Advancing the clinical use of MCL-1-targeting BH3 mimetic drugs for cancer therapy

MCL-1 is amongst the most highly expressed oncogenes in human cancer and there is no doubt that targeting MCL-1 can kill cancer cells. Excitingly, MCL-1 inhibitors were shown to be highly effective in early clinical trials but some severe on-target side effects to healthy tissues were observed. MCL-1 ensures cell survival by blocking a programmed form of cell death. In addition, MCL-1 regulates cellular energy production. This project aims to better understand MCL-1’s protein functions in cancer as well as healthy cells and thereby allow a more efficient cancer cell killing while sparing healthy tissues.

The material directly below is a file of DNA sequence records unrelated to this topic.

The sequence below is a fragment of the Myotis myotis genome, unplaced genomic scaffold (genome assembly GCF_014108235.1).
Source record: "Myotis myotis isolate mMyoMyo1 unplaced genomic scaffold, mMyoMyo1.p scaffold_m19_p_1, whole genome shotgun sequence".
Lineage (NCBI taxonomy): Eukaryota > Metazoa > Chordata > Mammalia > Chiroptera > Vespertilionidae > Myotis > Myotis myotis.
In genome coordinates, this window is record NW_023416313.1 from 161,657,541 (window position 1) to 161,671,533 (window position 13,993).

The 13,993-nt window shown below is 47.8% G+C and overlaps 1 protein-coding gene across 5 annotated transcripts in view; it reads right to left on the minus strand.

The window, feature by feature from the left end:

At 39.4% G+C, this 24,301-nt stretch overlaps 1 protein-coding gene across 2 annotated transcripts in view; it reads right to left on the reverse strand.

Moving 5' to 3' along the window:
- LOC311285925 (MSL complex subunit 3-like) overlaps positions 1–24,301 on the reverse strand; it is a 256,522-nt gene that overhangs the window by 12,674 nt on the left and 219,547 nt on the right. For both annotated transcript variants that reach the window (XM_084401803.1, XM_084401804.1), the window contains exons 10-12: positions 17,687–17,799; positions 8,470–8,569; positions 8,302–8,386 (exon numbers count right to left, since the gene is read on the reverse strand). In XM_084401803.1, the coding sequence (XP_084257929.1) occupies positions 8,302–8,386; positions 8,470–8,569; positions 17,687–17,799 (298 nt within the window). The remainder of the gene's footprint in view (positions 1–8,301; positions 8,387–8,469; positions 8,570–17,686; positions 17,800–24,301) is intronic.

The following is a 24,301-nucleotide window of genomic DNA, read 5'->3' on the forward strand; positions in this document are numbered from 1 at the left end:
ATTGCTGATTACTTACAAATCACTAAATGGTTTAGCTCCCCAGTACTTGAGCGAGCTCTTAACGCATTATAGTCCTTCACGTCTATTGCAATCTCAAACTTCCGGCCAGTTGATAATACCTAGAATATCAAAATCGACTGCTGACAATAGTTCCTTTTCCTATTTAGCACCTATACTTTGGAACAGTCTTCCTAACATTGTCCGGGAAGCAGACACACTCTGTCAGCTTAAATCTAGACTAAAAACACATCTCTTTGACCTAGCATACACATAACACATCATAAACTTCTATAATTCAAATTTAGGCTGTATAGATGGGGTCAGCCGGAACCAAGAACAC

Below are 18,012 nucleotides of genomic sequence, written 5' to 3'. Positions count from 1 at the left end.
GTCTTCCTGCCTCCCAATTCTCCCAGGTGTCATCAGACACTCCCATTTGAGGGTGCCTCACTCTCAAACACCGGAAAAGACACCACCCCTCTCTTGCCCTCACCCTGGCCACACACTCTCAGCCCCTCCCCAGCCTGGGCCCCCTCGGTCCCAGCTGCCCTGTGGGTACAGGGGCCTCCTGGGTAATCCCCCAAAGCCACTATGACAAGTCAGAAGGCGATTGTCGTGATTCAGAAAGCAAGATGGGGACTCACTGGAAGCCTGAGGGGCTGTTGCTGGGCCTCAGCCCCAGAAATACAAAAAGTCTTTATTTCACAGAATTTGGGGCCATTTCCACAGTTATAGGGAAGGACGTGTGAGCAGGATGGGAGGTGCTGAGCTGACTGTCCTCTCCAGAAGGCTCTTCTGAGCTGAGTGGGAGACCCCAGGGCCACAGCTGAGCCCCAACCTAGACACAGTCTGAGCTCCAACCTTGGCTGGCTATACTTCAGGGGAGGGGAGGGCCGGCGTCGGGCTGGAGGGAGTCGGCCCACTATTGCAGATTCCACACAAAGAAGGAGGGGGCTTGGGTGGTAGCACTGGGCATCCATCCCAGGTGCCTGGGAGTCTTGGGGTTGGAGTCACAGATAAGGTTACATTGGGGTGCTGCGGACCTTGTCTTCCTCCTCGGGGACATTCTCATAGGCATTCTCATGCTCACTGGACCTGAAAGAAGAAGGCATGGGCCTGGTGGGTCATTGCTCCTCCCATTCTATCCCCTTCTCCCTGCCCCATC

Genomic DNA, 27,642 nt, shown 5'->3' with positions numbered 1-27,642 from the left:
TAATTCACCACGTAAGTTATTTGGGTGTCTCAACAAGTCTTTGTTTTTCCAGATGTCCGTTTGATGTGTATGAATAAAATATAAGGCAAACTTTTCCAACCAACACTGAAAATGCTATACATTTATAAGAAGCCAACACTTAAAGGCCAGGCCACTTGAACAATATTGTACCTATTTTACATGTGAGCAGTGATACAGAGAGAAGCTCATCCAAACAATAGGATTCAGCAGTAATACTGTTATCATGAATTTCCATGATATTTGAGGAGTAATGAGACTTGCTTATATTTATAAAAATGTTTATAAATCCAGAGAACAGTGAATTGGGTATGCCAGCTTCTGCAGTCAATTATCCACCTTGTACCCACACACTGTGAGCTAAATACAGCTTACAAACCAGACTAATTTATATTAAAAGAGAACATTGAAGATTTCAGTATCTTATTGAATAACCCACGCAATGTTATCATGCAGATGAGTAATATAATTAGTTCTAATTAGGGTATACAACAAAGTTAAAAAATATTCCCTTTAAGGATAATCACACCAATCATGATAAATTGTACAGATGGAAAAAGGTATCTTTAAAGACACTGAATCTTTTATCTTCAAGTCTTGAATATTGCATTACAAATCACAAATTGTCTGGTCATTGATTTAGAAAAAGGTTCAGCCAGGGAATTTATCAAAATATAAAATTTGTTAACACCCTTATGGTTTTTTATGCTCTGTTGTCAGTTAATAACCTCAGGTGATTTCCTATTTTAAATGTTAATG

Mid-Career Research Fellowships (Non-biomedical)

Dr Lan Gao - Deakin University

Enhancing Care for Blood Cancer Patients in Australia: Unpacking Workforce Requirement, Burden of Disease, and Care Pathway

Blood cancer is a major cause of cancer-related deaths in Australia, with projected lifetime costs of $10.9 billion for new cases by 2035. The National Strategic Action Plan for Blood Cancer 2020, endorsed by the Australian Government, envisions transformative approaches to treatment and care nationwide. The overarching aim of this fellowship is to provide crucial evidence to inform the implementation of the National Strategic Plan and assist with policy decision-making and resource allocation for blood cancer. 
The outcomes from this fellowship will include readily interpretable evidence to guide the implementation of the National Strategic Plan in Victoria and nationwide, enhancing outcomes for people affected by blood cancer. I have consulted with haematologists and consumer representatives in developing the proposed research program and will engage policymakers through the investigator team to facilitate research translation.